Since the introduction of the charge, supermarkets have also taken steps to encourage customers to boycott single-use carrier bags, with most no longer offering the standard bag as openly as they previously did, instead pushing people towards their slightly more expensive, but reusable, bags for life.
Getting a bag for life is a great step to take in terms of reducing your plastic use, you just have to remember to bring them with you when you go shopping! It’s also well worth looking at an even longer-lasting product, such as a basket-style shopper, or a fabric tote bag.
3. Use recycled paper products
Deforestation is a process that causes considerable environmental damage. Not only does it cause destruction of habitats for wildlife, but it removes trees that absorb huge amounts of CO2.
Paper products are something we use in such a wide variety of situations – from simple printer paper, to daily-use items such as toilet roll, the wide majority are made as a direct result of deforestation, using brand new paper.
It’s vital that we shift to buying more products made from recycled paper. Most paper-based products will have environmentally friendly, recycled alternatives, and the more we use instead of the standard, the better our environmental impact.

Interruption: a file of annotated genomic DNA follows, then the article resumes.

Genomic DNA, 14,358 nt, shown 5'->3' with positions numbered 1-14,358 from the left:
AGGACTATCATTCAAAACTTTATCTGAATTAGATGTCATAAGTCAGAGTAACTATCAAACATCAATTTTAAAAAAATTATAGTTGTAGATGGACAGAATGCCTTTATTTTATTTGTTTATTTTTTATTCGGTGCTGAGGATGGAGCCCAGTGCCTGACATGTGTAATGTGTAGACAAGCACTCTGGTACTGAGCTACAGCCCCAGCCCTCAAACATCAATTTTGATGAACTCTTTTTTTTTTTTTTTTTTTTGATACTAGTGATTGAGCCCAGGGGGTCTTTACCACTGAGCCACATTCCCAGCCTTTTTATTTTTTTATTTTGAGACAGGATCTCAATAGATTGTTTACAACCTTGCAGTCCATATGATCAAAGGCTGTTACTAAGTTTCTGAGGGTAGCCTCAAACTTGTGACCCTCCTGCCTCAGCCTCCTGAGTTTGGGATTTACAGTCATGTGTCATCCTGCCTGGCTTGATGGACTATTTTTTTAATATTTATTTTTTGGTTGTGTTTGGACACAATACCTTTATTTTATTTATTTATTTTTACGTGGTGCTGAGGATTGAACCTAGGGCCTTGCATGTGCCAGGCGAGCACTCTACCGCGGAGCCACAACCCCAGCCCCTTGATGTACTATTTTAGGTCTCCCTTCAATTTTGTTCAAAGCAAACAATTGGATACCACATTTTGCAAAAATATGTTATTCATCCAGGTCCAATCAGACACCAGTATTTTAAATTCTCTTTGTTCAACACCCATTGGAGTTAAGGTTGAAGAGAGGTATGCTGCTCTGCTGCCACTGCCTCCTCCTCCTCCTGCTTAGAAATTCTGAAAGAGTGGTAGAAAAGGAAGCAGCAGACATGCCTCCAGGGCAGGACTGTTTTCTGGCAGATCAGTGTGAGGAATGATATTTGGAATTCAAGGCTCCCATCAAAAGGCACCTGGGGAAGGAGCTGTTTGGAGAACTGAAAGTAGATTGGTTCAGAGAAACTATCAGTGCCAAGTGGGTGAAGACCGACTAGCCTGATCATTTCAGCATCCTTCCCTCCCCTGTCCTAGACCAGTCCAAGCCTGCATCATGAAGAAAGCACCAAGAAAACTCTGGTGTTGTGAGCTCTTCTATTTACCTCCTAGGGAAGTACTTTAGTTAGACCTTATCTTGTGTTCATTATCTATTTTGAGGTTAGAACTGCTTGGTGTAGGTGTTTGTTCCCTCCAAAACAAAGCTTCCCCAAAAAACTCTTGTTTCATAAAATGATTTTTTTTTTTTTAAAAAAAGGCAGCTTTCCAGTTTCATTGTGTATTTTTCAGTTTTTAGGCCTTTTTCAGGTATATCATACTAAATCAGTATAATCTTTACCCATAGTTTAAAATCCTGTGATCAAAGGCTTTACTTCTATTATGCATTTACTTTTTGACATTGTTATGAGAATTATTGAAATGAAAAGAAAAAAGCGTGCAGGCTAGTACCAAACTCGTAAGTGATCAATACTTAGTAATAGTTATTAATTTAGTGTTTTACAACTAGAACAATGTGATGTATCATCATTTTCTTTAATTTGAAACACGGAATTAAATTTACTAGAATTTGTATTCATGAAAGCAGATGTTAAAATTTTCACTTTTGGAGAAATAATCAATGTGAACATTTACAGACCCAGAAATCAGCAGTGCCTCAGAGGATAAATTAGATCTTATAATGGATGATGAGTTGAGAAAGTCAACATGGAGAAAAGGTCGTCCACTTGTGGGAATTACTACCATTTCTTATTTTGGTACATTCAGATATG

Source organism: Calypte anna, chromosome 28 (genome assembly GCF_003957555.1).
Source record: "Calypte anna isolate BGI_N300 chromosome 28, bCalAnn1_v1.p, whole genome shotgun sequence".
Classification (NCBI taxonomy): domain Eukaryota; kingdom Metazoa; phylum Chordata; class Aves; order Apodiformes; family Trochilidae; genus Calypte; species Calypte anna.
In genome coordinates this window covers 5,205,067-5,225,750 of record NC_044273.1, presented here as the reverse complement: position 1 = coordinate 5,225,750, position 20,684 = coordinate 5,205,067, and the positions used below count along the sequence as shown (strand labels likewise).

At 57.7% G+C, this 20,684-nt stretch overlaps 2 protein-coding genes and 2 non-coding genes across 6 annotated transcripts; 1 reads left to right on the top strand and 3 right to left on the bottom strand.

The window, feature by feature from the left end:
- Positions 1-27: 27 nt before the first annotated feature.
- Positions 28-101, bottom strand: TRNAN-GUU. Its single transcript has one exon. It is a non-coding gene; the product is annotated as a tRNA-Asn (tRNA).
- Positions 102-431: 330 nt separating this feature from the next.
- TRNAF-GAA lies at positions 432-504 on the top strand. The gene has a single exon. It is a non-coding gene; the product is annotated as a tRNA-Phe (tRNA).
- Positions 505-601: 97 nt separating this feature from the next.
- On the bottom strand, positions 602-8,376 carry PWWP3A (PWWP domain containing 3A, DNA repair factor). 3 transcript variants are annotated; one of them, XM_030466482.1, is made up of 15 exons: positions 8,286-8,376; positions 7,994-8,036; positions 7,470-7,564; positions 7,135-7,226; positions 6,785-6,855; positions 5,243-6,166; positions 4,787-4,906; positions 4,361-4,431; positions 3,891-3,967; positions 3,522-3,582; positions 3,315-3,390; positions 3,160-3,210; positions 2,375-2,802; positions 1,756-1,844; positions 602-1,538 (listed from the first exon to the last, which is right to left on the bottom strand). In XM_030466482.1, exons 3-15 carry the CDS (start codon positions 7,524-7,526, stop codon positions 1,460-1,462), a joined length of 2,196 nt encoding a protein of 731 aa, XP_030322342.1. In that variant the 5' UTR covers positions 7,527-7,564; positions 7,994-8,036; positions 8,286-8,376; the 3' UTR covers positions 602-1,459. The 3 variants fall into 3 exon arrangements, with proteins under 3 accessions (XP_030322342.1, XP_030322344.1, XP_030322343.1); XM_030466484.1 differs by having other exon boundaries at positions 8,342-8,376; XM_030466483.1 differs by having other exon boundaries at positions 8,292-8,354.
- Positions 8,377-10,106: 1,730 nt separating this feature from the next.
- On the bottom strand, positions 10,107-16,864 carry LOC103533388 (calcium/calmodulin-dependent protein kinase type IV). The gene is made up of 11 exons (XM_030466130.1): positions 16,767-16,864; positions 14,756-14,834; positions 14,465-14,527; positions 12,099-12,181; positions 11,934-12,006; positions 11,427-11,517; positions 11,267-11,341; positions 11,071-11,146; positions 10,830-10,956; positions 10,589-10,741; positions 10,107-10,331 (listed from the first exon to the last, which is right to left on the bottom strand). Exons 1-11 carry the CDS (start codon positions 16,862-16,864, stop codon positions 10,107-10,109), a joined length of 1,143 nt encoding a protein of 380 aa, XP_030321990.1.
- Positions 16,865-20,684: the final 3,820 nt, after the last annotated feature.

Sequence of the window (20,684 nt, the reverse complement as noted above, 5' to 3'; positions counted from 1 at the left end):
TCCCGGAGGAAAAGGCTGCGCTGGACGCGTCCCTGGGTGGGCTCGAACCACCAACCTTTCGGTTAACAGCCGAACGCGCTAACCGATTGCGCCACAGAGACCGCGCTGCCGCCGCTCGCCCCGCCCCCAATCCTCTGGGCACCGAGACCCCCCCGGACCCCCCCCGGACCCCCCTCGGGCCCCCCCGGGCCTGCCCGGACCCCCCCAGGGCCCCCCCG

It’s also important that once paper is used, made from recycled sources or otherwise, we dispose of it correctly, placing it in our paper recycling bins. This ensures your waste has a chance to be reused and repurposed as another paper product, and if done enough, will help to put a considerable dent in the damage caused by deforestation.
4. Go paperless
Even better than using recycled paper… use no paper at all!
There are so many opportunities to cut unnecessary paper out of your life, and it’s so easy to implement. We’ve already started by sending out less letters, replacing them with emails, but there’s much more we can do.
If you receive bills from phone providers and utility companies, or account statements from your bank, you can usually request to “go paperless”.
Having an online login enables you to check your status on things such as account balance or outstanding bills, with email alerts and reminders replacing what you used to receive physically in the post.
Not only does this reduce your paper waste, but it can also help to improve your carbon footprint, due to eliminating the transit of the mail from the scenario.
You can go paperless in other situations too – purchasing tickets to go to a football match or gig? Again, you can avoid the paper waste you’d get by receiving them in the post or printing them at home by using a digital ticket on your phone.